• They tell us that justice, kindness, compassion, peace and wisdom are intrinsic to Islam.
  • But these voices are marginalised in the cacophony of politicians and conservative clerics out to guard their narrow interests.
  • Prime Minister Imran Khan has attacked Macron for fuelling Islamophobia.
  • Leaders of Turkey and Malaysia have criticised the French president for his views defending free speech.
  • Such posturing gives out the signal that killing in the name of Islam is OK.
  • Concepts such as blasphemy and apostasy being punishable by death are deeply problematic not just in multi-cultural societies but in Muslim majority societies as well.
  • Laws ostensibly based on these are often used against political dissidents and to wipe out critical thinking in some Muslim countries.
  • There need to be frank conversations in Muslim societies on democracy, religious freedom, human rights, women’s equality, peaceful coexistence and other such relevant issues.
  • The Arab Spring of 2011 was against dictatorship, injustice and misgoverance in the Muslim world.
  • Unfortunately, moderate voices remain a minority in Muslim societies.
  • Muslims have a right to be offended by the cartoons.
  • But beheading and killing is not acceptable.
  • Values of pluralism, inclusiveness, equality and religious freedom are enshrined in our Constitution.
  • Indian Muslims are best placed to bring in social reform and lead the change.
  • But this can be possible only if we shun the politics of religious polarisation and communal hate.


  • Terrorism knows no boundaries: Shringla
    • Referring to the recent violent attacks in France, Foreign Secretary Harsh Shringla took a tough line on “radicalism in Europe” during his official meetings in Germany on Monday.
    • Satellites to detect drug cultivation in Odisha
    • Odisha Space Application Centre (OSAC) has proposed to help law enforcement agencies detect the activity using remote sensing and artificial intelligence technologies.
    • As cases soar, ventilator beds go scarce in Delhi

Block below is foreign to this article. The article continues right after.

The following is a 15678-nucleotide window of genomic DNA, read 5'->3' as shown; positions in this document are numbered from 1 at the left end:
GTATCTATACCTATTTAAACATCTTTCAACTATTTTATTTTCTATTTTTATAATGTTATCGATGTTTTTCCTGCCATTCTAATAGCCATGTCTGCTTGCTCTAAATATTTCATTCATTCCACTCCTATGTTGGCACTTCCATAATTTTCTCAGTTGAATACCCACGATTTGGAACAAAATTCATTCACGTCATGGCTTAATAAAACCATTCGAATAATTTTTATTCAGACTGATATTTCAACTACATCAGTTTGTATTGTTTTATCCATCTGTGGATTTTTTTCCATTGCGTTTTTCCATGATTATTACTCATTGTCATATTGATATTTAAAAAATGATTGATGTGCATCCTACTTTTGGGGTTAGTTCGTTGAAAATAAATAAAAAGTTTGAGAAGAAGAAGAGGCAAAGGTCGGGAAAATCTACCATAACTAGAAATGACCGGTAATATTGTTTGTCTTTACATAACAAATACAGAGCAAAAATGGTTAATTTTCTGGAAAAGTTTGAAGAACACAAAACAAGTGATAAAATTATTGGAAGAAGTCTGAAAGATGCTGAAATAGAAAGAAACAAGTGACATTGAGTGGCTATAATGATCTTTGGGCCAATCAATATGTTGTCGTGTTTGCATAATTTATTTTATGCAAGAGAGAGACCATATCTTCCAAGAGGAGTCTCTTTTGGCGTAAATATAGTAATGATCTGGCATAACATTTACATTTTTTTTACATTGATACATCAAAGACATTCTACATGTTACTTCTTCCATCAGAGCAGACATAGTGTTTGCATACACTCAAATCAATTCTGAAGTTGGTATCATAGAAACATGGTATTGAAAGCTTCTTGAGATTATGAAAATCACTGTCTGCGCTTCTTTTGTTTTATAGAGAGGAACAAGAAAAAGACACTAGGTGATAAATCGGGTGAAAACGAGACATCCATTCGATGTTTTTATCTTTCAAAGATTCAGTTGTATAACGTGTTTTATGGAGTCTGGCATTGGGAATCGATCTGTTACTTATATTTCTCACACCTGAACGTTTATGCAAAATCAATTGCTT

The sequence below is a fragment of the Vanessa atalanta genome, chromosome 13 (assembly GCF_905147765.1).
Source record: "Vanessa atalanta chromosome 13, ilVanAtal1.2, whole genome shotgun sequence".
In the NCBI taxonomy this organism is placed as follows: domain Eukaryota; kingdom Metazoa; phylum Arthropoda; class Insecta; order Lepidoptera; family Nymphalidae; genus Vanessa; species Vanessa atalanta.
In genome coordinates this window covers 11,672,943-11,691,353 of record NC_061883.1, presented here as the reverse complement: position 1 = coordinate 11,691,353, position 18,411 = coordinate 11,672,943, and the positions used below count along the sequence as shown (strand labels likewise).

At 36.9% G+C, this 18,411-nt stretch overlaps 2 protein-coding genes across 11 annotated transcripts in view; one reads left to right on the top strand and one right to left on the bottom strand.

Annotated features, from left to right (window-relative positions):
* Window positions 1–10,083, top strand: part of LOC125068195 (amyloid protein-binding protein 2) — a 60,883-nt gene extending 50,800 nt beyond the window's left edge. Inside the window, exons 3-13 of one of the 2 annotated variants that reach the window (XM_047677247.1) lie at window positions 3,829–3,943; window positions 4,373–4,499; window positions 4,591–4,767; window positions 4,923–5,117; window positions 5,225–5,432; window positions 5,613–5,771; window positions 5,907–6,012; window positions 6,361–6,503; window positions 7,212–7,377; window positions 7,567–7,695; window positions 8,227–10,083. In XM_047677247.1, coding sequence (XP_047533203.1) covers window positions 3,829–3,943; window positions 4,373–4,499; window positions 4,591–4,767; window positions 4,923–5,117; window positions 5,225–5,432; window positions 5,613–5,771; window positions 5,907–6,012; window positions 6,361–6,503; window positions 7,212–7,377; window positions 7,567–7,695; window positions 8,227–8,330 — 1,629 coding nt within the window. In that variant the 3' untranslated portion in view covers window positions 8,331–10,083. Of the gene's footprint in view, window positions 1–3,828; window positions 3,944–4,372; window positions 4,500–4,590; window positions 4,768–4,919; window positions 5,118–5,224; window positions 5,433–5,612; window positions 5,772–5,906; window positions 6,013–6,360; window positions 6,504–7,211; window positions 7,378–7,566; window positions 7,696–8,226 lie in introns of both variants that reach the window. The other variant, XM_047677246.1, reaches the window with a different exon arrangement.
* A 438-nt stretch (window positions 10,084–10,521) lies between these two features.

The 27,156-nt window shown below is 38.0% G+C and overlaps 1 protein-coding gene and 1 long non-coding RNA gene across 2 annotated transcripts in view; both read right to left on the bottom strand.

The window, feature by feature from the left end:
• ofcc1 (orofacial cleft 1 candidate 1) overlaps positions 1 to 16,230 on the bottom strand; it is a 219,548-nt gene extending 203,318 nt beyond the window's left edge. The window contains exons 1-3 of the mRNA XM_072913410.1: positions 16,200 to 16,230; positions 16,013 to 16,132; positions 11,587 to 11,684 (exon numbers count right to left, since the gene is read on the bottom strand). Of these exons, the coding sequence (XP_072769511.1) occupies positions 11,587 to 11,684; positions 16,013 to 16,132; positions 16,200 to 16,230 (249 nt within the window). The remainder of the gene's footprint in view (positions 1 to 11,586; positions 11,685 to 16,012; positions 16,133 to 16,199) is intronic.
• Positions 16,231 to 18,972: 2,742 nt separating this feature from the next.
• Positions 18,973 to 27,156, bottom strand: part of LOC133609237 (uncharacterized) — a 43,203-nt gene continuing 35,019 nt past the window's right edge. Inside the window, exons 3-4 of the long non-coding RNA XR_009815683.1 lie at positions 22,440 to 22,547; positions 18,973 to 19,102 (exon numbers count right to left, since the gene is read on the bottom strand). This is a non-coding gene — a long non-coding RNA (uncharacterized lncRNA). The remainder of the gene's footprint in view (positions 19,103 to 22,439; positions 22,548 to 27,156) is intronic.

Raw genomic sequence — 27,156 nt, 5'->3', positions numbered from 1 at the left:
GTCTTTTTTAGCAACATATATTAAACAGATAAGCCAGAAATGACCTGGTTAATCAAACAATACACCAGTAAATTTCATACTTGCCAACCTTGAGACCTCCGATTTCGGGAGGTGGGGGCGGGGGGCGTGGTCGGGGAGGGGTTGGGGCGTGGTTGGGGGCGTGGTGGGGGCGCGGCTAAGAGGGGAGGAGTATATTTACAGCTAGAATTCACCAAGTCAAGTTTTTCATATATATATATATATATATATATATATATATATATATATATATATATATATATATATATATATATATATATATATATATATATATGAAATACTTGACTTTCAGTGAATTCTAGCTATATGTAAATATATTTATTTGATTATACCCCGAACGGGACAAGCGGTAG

• Trump, Biden search for last-minute support
  • Chennai-born Priyanca is New Zealand’s new Minister
  • IS attack on Kabul University leaves 25 dead, 22 wounded
    • Most of the casualties were students and there were fears the death toll could climb further with some of the wounded said to be in critical condition.
  • US Secy of State condemns arrest of 8 pan-democratic politicians in Hong Kong
  • Centre releases Rs 2,200 cr as first installment to 15 states for improvement of air quality
  • Indian Naval Ship Airavat reaches Port Sudan as part of ‘Mission Sagar-II’
  • Chief of Defence Forces of Kenya interacts with Army Chief General Manoj Naravane
  • Centre extends Emergency Credit Line Guarantee Scheme till Nov 30
    • The ECLGS was announced as part of the Atmanirbhar Bharat Package to provide fully guaranteed and collateral free additional credit to MSMEs, business enterprises, individual loans for business purposes and MUDRA borrowers.
    • Borrowers with credit outstanding up to Rs. 50 crore as on 29th of February 2020 and with an annual turnover of up to Rs. 250 crore are eligible under the scheme.
    • Interest rates under the scheme are capped at 9.25 per cent for Banks and FIs and 14 per cent for NBFCs.
    • Tenure of loans provided under the scheme is four years, including a moratorium of one year on principle repayment.
    • An amount of Rs. 2.03 lakh crore has been sanctioned under the scheme to 60.67 lakh borrowers so far, while an amount of Rs. 1.48 lakh crore has been disbursed.